The line wasn’t long, but the burgers were made to order so it was a good 10-minute wait until my name was called and my burger appeared in the window.

Chipotle mayo, cheddar jack cheese and a poblano pepper were piled atop a chorizo sausage patty.

The chorizo held its shape on the bun, but unlike a ground beef patty, this was melt-in-your-mouth. Chorizo itself has so much flavor that it made a perfect burger base.

While the poblano pepper served more as a garnish, the chipotle mayo added a zing to the dish. It wasn’t spicy, per se, but it was flavorful and tied all of the ingredients together.

Overall, it was an outstanding burger that I was glad I tried.

The Perk-Up Truck

Sometimes, you just want dessert first. The Perk-Up truck is Julie’s favorite food truck. Anytime she sees it, she has to have a smoothie.

With the Perk-Up Truck parked just a few stands away from Driven by Food, she just had to stop.

A peaches and cream smoothie was her choice on the day. It was rich, sweet and creamy, everything that you could hope for from a smoothie.

It was also filling, and helped calm Julie’s hunger until we found the burger she was looking for.

Scott’s Gyro Box

I knew that I wanted to try one more burger before I left. It came down to two choices: a gyro burger from Scott’s Gyro Box or a shepherd’s pie burger from the Hamburg Diner.

Both were on the same block as Driven by Food. In the end, the long line for the diner was the deciding factor for me choosing Scott’s.

I was going to get a gyro burger, but the tropi-terranean burger piqued my interest. Similar to the gyro burger, it was served on a pita and featured feta cheese, tzatziki sauce and lettuce (the Mediterranean) with the addition of pineapple (the tropical).

To make it worthy of a burger festival, sliced hamburger patties replaced gyro meat as the dish’s protein. This change didn’t result in much change in flavor as it was still very clearly a gyro. The biggest difference was made by the pineapple which added a bright, sweet flavor that worked surprisingly well with the more traditional ingredients.

It was a good second act, but didn’t quite match up to the chorizo burger.

Salem E.C. Church

Proudly proclaiming that its burgers are the most heavenly at the event, Salem E.C. Church is a multi-time award winner – again this year it was judged best burger for a local organization.

After hearing about it every year, Julie decided that this was the year to try it.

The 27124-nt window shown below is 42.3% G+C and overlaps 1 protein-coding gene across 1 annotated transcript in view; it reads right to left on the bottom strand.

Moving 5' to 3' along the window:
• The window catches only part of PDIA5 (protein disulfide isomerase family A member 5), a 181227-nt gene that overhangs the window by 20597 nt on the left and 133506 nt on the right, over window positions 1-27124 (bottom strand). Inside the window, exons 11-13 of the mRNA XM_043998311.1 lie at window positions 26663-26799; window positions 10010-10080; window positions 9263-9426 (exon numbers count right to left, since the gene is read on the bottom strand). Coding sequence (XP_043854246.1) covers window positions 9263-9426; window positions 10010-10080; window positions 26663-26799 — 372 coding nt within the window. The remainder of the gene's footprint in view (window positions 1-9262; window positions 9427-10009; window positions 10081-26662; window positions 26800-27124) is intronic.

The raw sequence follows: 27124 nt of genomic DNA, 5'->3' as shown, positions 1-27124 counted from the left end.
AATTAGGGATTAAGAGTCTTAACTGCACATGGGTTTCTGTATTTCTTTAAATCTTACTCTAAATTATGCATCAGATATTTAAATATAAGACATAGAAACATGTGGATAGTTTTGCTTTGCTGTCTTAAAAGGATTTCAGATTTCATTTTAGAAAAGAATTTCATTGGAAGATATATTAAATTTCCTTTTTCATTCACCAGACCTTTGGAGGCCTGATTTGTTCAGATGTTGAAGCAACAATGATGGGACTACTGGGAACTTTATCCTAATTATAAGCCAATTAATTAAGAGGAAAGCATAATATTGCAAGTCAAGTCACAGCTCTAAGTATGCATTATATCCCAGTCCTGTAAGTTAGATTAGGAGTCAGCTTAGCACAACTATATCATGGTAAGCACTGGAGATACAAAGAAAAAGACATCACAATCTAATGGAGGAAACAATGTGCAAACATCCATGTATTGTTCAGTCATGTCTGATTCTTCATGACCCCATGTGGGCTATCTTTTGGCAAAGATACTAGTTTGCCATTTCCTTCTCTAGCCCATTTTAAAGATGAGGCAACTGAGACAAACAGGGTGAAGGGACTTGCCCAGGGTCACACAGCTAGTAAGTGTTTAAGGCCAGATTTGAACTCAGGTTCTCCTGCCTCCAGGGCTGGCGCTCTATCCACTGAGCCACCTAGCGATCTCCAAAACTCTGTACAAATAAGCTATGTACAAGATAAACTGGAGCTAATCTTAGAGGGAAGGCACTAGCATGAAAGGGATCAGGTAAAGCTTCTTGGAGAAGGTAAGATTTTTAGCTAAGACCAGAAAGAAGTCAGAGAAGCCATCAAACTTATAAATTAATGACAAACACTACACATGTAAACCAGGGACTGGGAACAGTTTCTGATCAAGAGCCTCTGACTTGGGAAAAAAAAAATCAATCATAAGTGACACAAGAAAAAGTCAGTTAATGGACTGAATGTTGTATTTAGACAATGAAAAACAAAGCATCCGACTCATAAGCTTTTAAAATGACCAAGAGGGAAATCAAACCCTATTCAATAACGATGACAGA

The Heavenly Hog burger is topped with bacon, French fried onions, balsamic vinegar and Italian cheeses, but what makes it unique is the blend of beef and pork in the patty.

It gave the burger a different flavor, almost making it sausage-like, but not as flavorful as the chorizo. The toppings were overloaded and fell out of the bun, but what remained were good. After experiencing the other flavors, the balsamic hits. It’s a lingering taste that evokes a love or hate reaction.

It’s a good burger that aspires to be great, but for us, it didn’t quite live up to the hype.

Winners

While we tried three burgers on the day, judges chose winners in multiple categories and fans picked one winner for the People’s Choice award. Here is a full list of the day’s best burger winners:

People’s Choice
Deitsch Eck
Lenhartsville

Best Restaurant
Bull & Bear
Allentown

Best Organization
Salem E.C. Church
Lenhartsville

Best Mobile Food Truck
Uncle Paul’s Stuffed Pretzels
Hamburg

Best First Time Vendor
Video Burger
West Lawn

Food Festivals & Events

The Hot Spot

If you subscribe to the daily edition of the Reading Eagle, then you have likely seen the full-page advertisement for the Boscov’s Fairgrounds Farmers Market that runs every Wednesday.

Lately, I have been using it as a checklist and for inspiration for my blogs as I eat my way through the Farmers Market.

What caught my eye over the past few weeks was the note under the Scott’s Hot Spot section: “UNDER NEW OWNERSHIP”

Scott’s opened in 2010. A health issue forced the owner to close the stand for several months in 2015, but otherwise, it has been a staple in the market for seven years.

On April 12, the restaurant’s Facebook account announced the new owners: Roseann Rothenberger and Brian Miller, who are now running the stand and will soon rename it, “The Hot Spot.”

We decided to make it our latest Friday night stop on our Farmers Market odyssey.